but it will work. You have to watch the edges and work inwards so it doesn't' chip out near the edge. If you are familiar with chiseling and using your chisel in a sort of paring or twisting motion you can use that sort of technique with the scraper in tight spots. it has to be sharp like an ice skate.


                      Even if you are hand sanding you can put a card scraper on the surface and place a flashlight behind it and see where the hollows are that way. you will see light where there is a low spot. I'm not sure of the finish you will be applying , sometimes I'd go to about 60 or so and then start using oil and wet or dry sandpaper ( the black stuff) soaked in a little dish. it cuts pretty fast, the oil actually cools the paper and works as a cutting fluid so it cuts faster like that. the paper wont clog up so it keeps cutting better, the paper lasts a long time. if you use something flat behind the paper it will sort of suck down like if you put two sheets of wet glass together. Id cut a little board to just a bit smaller than 1/3 sheet. x 11 inches, or a bit smaller than 1/2 sheet. keep the 11 inch length.

                      it fills voids with the dust and after a few sessions it will become smooth and shiny. the dust and some oil will penetrate the voids in the end grain. the dust and oil will collect and fill the voids leaving a nice shiny smooth surface. I'd give it time and do it for a while over a few days to let it penetrate and dry and do more.
                      Then if you like you can use a topcoat of poly or shellac or something, or continue with the oil.

                      I won't wet sand with the sander as this would just make a mess of the sander.

                      I'm sure there are other ways to choose, matter of preference. Belt sander will cut faster than ROS if you need faster but also takes some practice to control it. you could make matters worse too, but as long as you dont run out of wood you can try things.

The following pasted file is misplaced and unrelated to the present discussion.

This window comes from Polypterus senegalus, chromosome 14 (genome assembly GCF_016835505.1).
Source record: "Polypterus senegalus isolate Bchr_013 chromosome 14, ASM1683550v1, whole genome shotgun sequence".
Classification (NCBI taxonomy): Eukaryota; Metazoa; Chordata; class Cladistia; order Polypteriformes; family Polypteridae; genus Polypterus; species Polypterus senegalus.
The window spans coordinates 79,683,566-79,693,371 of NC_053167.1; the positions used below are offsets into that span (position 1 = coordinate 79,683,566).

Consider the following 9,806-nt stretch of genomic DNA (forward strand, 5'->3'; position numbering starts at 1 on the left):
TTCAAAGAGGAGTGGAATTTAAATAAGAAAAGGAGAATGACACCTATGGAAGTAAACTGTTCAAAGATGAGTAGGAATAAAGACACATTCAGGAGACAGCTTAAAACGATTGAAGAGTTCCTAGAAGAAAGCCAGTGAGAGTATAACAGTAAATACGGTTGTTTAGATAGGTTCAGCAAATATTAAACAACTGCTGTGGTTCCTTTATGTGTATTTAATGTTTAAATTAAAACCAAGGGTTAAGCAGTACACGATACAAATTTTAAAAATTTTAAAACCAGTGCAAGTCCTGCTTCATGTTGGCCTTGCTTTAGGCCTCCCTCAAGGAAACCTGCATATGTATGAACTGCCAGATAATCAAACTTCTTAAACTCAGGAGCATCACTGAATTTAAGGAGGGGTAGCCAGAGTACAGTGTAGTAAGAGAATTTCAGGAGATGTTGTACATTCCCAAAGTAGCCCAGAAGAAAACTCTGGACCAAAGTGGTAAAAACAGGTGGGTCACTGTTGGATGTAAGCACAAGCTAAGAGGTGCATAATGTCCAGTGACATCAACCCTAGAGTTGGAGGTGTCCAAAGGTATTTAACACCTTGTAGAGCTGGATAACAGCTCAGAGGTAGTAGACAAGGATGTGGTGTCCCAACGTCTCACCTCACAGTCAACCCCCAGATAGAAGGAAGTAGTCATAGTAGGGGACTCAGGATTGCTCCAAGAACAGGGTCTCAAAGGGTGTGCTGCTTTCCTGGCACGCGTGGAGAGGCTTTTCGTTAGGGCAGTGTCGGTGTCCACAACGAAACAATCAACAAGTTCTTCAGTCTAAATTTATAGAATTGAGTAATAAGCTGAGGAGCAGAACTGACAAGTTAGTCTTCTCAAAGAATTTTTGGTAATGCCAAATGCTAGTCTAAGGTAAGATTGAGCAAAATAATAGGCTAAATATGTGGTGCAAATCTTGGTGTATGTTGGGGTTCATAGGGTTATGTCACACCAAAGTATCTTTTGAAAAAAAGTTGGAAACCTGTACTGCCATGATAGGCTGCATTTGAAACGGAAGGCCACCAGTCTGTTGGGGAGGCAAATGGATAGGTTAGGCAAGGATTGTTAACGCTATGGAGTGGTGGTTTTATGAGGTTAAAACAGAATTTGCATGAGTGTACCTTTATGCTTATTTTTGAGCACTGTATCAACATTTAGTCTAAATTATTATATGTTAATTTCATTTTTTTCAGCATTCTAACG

any machine leaves it's marks. the ones from a ROS are circular. the handwork generally removes the machine marks. If you use a hand plane or a thickness planer or a different sander or a saw blade or a vibrating sander they all have their patterns that they leave behind. Often these patterns can be amplified as you apply your first finish, they may jump out.

                      If I start applying oil I am looking for such marks and basically erasing them as I go. I'd prefer that to doing a finish coat and being disappointed when they seemingly jump out from nowhere. most machine sanding marks can be improved by a little hand work where you are going with the grain and trying not to leave patterns.

                      I find if I am spending a lot of time at something I'll often use that time to think gee there must be a better way and I'll experiment then. Sometimes through the job you find your own preferences and techniques that work best for your situation.

                      In general you can usually go through the grits with each machine you use. In some cases maybe you stop and use other methods as you go finer or more finished.

                      I'd consider the ROS a valuable tool but maybe not a tool that I expect to always leave a perfectly finished and prepped surface. if you want a perfect surface it's just more time and work. where you draw those lines is personal. some say good enough and some want to go forever with less and less gain for the time spent. ( the law of diminishing returns)

                      Sometimes you may want it good enough, and done and sometimes you want it as perfect as possible. that's the craftsman's decision.